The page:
Deception as a tool for self-improvement

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by L. G. William Chapman, B.A., LL.B.

No doubt you have overheard it promoted to someone who has recently suffered a loss or set-back that they should do something to take their mind off it. Very often the politic proposal is to do something which is for the benefit of others rather than oneself. This is clearly a device designed to distract the injured party from his or her own misfortune. Strangely enough it unremarkably unfolds that industry directed to the betterment of others vastly uplifts oneself.

There are of course exceptions, those who are steadfastly dedicated to their own vexation and who are extremely reluctant to divert themselves from the preoccupation. Generally speaking however the subterfuge works even though it smacks of nothing more artful than putting on a happy face. Besides one can appreciate the return on the capital investment. Putting others before oneself, acknowledging that there are so many others whose condition is far worse than one’s own, and merely distancing oneself from the knots of one’s own sometimes stodgy existence is easily more profitable than cultivating an unhappy circumstance. This is not to say that the task is undaunted but there is a good chance it will provide at least temporary relief, by which time the strength of the original incident may have subsided. And even if not, there is seldom anything lost in so altruistic a venture.

Along this line of self-imposed deceit are other prescriptions such as learning to "rise above it". This too is mildly Machiavellian though once again oddly successful. This is an especially cerebral misrepresentation, more in the nature of a private act of deliberation than an overt act of public kindness. Nonetheless almost by virtue of its enigmatic lineament it appears to vitalize one’s resolve. There is additionally something terribly civilized about it as well, stoic in a word, right up there with the "stiff upper lip"! One can readily enlarge upon the tact by vouching for its conspicuous maturity, capturing as it does a good deal of the philosophical element, the randomness of life and so on. In short it purveys every hint of sophistication, dare I even say Sophistry? This particular device has a leg up on the less empowering adage that "it could happen to any one of us" which when you think of it is hardly relieving and instead seems to convey some entitlement to adversity.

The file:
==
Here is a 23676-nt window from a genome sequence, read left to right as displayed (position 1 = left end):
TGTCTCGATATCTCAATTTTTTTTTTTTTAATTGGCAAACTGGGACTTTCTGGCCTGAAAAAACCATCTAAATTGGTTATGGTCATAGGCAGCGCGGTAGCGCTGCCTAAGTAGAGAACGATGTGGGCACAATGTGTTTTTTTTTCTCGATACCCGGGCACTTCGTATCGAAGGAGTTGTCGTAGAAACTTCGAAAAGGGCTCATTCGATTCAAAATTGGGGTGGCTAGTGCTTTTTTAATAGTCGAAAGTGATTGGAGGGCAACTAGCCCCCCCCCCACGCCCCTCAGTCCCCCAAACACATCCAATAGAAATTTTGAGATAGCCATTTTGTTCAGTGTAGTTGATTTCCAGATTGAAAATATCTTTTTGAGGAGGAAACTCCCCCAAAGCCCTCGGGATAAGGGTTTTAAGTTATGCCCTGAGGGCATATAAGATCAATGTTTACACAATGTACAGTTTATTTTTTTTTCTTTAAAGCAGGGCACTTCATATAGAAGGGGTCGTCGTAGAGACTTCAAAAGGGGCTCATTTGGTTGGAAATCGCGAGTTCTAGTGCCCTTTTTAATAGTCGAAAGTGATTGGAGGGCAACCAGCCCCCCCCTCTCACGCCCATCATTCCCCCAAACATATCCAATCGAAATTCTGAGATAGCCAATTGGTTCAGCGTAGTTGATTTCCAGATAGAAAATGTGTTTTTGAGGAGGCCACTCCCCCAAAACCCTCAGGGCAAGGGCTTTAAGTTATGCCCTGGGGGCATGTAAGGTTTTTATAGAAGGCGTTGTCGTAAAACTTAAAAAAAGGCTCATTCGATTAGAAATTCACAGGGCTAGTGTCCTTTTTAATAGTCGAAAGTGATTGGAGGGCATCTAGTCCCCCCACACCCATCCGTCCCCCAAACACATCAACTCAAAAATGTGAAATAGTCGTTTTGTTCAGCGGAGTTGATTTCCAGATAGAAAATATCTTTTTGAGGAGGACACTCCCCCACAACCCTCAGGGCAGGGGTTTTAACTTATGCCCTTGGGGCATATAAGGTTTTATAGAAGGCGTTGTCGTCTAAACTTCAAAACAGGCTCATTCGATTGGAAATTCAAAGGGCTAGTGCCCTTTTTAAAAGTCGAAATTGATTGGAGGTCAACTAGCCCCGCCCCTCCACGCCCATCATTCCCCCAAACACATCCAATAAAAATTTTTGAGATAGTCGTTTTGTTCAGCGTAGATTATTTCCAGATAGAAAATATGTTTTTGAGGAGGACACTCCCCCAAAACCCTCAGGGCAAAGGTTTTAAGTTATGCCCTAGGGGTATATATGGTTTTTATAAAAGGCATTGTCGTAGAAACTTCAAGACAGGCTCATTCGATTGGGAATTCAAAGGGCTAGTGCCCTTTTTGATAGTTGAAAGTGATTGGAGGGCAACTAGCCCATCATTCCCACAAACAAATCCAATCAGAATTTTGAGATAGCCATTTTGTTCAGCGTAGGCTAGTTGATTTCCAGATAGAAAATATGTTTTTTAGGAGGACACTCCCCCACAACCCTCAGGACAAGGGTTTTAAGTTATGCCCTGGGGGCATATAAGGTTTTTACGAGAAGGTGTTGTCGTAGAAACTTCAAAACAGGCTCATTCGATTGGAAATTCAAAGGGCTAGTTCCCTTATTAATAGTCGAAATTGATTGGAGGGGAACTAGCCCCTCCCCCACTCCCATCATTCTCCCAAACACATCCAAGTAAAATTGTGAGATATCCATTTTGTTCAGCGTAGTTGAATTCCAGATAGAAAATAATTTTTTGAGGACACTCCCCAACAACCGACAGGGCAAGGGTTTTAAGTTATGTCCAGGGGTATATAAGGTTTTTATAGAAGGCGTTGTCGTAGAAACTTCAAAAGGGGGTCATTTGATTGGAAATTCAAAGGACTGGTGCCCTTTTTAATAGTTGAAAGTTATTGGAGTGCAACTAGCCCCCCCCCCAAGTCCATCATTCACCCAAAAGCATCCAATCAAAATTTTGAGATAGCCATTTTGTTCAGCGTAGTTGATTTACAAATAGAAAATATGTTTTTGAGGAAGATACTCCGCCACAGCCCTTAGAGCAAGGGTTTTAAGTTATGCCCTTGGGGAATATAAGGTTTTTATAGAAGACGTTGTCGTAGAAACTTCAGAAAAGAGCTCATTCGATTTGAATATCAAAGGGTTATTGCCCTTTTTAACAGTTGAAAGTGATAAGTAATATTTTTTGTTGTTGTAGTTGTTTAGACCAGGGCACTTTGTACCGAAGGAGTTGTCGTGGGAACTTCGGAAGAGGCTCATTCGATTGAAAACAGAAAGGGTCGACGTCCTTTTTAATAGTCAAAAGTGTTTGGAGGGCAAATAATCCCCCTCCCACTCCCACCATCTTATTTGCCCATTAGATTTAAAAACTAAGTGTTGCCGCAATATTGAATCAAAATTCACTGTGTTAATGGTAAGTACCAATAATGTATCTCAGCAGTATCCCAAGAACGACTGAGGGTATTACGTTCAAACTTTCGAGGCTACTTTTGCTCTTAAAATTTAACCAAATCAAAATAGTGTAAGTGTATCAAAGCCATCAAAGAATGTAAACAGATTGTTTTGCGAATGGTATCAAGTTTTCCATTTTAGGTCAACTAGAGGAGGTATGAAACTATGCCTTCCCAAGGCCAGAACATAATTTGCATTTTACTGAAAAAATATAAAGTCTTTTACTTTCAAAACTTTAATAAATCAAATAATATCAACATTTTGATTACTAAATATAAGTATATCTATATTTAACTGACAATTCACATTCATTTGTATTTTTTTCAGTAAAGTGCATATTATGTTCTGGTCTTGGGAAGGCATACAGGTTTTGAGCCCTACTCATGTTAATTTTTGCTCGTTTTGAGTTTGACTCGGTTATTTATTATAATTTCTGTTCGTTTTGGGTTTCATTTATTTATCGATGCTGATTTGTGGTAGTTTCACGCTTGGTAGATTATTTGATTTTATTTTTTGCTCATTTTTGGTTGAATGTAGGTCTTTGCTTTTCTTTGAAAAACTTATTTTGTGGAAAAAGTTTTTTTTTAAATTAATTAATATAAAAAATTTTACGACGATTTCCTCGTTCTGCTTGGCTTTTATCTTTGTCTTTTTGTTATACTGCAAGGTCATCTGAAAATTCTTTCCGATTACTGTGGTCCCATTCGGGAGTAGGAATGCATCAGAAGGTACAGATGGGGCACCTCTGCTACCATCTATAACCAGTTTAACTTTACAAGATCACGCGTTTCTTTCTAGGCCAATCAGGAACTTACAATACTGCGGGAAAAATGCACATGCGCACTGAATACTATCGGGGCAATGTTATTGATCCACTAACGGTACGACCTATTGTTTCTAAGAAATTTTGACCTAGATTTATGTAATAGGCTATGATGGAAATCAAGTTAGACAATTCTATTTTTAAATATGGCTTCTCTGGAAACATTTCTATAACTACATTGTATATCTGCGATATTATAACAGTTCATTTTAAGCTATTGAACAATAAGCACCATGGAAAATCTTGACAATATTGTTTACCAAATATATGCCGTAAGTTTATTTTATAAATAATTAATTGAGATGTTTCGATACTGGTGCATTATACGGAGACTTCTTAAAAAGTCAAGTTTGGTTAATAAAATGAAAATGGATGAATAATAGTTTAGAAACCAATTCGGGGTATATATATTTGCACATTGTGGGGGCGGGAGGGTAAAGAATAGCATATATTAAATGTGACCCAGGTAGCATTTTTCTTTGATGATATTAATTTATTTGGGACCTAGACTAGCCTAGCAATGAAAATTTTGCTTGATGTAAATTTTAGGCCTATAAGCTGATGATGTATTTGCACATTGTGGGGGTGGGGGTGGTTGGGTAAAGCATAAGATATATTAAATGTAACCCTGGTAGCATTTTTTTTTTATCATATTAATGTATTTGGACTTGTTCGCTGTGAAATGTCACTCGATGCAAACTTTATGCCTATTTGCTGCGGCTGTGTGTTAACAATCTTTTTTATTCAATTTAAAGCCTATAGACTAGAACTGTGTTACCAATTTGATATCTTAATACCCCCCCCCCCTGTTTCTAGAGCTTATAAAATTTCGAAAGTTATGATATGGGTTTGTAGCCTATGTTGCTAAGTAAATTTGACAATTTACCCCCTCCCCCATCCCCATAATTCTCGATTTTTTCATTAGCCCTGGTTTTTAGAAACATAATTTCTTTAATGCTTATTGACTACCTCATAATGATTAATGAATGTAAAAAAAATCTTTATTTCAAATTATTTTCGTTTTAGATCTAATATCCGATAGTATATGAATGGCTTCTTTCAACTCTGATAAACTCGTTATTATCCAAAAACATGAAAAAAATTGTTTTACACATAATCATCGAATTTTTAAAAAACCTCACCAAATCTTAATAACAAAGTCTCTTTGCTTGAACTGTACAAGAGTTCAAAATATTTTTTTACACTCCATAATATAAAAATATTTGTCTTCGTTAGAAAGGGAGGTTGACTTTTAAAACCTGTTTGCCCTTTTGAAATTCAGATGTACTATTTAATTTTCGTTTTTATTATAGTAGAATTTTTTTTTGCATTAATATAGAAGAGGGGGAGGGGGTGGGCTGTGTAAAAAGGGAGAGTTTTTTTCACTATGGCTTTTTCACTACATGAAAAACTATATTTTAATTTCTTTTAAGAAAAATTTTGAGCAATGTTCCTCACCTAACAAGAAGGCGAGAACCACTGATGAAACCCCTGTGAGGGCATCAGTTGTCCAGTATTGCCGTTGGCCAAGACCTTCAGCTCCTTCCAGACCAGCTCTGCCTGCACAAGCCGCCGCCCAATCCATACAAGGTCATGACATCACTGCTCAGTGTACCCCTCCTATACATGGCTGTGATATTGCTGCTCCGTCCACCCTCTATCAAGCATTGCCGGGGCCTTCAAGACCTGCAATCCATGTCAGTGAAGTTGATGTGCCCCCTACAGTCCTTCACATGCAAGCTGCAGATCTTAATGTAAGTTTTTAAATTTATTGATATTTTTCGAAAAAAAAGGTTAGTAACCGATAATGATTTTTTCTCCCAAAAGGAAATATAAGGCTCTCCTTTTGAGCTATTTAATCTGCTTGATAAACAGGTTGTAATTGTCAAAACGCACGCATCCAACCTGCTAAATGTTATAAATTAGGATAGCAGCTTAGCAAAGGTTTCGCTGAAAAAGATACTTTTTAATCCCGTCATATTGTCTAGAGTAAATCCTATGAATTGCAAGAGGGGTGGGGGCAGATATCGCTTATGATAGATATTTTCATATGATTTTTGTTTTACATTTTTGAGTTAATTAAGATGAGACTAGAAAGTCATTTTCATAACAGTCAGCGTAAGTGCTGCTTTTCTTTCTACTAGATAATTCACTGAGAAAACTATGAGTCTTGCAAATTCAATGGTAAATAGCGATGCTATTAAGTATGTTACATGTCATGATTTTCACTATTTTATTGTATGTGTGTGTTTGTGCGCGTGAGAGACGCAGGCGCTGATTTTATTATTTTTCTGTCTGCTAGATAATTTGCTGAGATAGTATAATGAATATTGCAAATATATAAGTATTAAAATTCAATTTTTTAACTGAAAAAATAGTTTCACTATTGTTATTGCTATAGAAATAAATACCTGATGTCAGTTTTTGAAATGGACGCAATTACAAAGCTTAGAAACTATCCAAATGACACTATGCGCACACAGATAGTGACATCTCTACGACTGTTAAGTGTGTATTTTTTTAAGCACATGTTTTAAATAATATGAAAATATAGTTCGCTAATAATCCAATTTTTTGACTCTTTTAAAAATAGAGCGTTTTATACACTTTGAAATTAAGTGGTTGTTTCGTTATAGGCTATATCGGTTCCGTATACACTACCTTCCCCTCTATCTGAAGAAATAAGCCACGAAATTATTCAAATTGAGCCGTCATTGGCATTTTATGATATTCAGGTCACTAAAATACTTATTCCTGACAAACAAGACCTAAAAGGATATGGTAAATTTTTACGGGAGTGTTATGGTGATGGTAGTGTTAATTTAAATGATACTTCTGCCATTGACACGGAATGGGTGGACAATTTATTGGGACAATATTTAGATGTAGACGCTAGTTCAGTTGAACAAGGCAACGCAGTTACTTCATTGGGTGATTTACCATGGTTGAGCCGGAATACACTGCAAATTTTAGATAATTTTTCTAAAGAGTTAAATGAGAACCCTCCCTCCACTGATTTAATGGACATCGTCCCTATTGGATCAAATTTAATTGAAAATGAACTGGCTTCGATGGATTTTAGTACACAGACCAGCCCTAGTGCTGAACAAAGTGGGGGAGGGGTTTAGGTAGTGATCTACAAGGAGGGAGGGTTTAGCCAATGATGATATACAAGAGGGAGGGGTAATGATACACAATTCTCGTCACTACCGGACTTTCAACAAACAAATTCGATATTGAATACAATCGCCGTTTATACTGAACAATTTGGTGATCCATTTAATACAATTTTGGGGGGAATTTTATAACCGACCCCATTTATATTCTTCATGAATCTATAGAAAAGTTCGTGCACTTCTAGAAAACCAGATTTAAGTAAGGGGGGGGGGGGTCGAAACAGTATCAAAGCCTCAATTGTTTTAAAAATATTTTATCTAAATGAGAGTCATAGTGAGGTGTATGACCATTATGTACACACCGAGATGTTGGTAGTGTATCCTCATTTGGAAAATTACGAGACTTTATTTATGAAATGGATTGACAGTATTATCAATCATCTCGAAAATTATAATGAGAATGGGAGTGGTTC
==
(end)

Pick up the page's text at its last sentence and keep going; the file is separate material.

A more passive remedy for one’s personal troubles is – if you’ll forgive the temporary lapse into the vernacular – the adoption of something approaching "Don’t let the bastards get you down!". In spite of its aggressive tone, it is of course little more than snapping one’s fingers at the dragon, a mere "Pshaw!" in the face of the devil himself. The dissimulation here is the pretense to be unmoved by seemingly insurmountable obstacles. While it may put too fine a spin on it, if your calamity is ostensibly at the hands of others, you might even consider going the extra mile by proclaiming that it is the privilege of the masses to mock their betters! This particular arrogance really rubs their collective noses in it while indirectly avoiding the decided indiscretion of having to stand on others to make yourself taller. It’s almost a trivial concession which has the effect of deflating the opposition, certainly a dismissive act of the most extraordinary order!


Some measures are more generic, things like "Into every life some rain must fall!". This I find has the poetic bent to it, though as a result it is equally dispiriting in my opinion. Ever it was that resort to poetry so often accompanies a heightened level of despondency. Waxing poetic with one’s eyes uplifted and distantly focused on the stars was never my idea of getting through a rough spot; rather it appeared more like caving under the weight of it.

I suppose I could go on recounting those many other exhortations which often flow so freely from the mouths of others, those innumerable proverbs which are invariably designed to separate you from the poignancy of your own bad luck. Yet it probably matters very little in the end how one packages the condensed saying. What does matter is that – by deceit, logic, arrogance, poetry or otherwise – one manages to insulate the problem and isolate oneself from it. It may seem a glaring oversight on my part to have failed to mention the possibility of confronting the problem head-on and dealing with it, but that can be such a consuming undertaking, very often at the risk of devouring oneself in the process. In any event, what I am talking about here is merely a bit of taradiddle, a little white lie just to get one through the initial difficulty. There will always be time to go right deep down into life’s misery.